Maryville City School District in Tennessee is a small district (5,200 students) with a very lean central office staff. Hiring takes place at individual schools, and the HR and IT personnel have an informal working relationship, says Rick Wilson, director of human resources and support services.
“‘Relaxed professional’ is the term we like to use here,” says Wilson.
For example, the district recently switched to a new ERP system to handle HR needs. IT was fully involved with the integration and implementation, and although there were no regularly set meetings, the two departments got together as needed, with any issues posted to a shared drive and addressed by the appropriate staff members.
Since the implementation, however, IT representatives have a presence at monthly leadership meetings to offer ongoing guidance and help vet new software and platforms.
“We’re always looking to improve our internal efficiency, and IT is a big player in that in how they can help us do that,” says Wilson. For example, when HR changed over to electronic records, IT was critical in researching software and proposing a product that would work with existing systems—avoiding costly issues down the line. Other IT solutions have lightened the workload and reduced the need for adding extra staff.
“By working efficiently, we can take the money that would go to extra employees and put it back into the schools to benefit the kids, and that’s what we’re here for,” says Wilson.
Taking the first step
In HR, the hiring process has changed dramatically over the past few years. The infusion of technology has become integral to those processes, so having a good relationship between HR and IT leadership is critical, says Schad.
For example, leaders need to consider how social media is being leveraged to promote job openings, or if videoconferencing is being used for interviews. Consider which web pages are being used for recruiting, says Schad. “The whole cultural operational switch has technology at the forefront.”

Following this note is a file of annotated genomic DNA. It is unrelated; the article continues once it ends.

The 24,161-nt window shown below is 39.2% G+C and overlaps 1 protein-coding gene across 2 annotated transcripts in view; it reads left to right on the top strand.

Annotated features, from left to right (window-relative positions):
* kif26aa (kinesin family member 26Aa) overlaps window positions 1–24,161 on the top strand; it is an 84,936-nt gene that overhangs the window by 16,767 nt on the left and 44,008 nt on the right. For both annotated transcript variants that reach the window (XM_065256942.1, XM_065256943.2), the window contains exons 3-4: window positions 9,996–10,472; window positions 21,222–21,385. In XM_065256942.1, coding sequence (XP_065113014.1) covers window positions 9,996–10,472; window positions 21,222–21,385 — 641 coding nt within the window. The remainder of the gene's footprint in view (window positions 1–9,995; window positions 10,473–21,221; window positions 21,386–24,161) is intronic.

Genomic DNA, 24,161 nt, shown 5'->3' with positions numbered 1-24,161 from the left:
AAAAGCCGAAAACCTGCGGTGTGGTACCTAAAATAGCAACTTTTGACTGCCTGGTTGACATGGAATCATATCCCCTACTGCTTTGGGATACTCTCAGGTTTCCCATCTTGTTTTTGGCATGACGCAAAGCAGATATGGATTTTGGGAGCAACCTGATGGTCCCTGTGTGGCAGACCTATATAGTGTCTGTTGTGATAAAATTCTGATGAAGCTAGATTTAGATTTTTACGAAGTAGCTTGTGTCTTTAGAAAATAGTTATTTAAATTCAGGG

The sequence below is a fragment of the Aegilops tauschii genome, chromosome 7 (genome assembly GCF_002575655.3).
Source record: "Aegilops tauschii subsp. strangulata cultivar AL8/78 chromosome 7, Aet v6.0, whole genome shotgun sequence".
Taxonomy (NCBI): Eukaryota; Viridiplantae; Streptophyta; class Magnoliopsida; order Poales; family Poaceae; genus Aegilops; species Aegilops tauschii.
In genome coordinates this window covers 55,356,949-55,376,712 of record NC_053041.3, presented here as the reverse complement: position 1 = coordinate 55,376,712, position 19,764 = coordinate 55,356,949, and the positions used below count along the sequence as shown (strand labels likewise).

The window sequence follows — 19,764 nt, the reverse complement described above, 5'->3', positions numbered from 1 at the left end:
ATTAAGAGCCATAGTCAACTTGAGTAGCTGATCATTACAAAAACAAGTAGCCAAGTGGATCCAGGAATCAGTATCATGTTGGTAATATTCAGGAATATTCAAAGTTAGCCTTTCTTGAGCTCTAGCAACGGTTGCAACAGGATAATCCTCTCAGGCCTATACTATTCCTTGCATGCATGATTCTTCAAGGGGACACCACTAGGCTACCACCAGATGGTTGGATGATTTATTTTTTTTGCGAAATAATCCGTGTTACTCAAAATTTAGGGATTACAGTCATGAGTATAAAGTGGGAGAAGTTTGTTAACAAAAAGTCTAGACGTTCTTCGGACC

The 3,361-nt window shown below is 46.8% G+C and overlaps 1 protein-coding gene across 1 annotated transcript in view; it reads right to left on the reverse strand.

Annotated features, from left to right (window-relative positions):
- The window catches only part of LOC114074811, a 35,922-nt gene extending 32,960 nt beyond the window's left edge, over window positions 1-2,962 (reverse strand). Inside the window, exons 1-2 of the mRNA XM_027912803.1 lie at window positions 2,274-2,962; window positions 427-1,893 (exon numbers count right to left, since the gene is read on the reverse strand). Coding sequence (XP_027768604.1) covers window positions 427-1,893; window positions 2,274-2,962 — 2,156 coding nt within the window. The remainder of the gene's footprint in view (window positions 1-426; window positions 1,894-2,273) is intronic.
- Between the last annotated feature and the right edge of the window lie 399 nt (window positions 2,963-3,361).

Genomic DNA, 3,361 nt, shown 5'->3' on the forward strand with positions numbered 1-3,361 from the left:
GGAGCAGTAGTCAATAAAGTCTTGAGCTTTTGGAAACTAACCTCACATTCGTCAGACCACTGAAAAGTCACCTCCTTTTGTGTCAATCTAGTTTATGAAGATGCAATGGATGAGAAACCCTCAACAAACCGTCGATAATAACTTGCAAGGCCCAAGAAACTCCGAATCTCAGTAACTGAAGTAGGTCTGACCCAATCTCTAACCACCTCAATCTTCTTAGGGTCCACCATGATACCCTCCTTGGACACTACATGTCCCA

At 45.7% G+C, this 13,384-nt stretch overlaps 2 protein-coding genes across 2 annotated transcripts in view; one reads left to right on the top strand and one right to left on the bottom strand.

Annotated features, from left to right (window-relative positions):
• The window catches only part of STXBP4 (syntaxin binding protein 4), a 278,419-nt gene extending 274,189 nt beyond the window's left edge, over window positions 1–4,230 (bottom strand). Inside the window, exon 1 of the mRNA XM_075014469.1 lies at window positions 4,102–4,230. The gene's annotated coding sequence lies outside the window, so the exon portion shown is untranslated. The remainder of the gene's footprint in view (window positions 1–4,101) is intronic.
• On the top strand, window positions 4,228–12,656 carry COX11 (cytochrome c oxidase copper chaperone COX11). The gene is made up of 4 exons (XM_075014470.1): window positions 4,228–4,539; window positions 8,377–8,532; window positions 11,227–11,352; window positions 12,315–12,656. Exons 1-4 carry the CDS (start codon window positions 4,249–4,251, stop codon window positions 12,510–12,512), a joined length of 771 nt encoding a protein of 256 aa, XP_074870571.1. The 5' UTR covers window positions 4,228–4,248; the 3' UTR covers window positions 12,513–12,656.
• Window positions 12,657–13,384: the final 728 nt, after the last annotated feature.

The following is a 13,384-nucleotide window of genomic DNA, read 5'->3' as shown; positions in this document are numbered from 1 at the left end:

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An active working partnership with HR can also benefit IT in terms of having someone who is keeping abreast of the skills, responsibilities and certifications that are expected of new hires, especially given the dynamic nature of IT. And, of course, having HR involved from the start with any sort of personnel issues or incidents is critical to a positive resolution, says Schad.
Ultimately, rather than wait for these relationships to evolve, CIOs should be proactive, says Schad.
“If I don’t have the relationship, I would go sit down with the HR leader and say, ‘As an IT department, we’re a service group, and in order for me to provide what your department needs, I need to understand your goals, objectives and areas where you’re struggling,’” says Schad.
“And it really starts from that perspective: ‘I’m here to help, and the way that I can do that is to learn, and attend some of your meetings, so that we can work together and make sure we’re aligned in whatever we’re doing together.’ That’s the single most important thing a CIO can do.”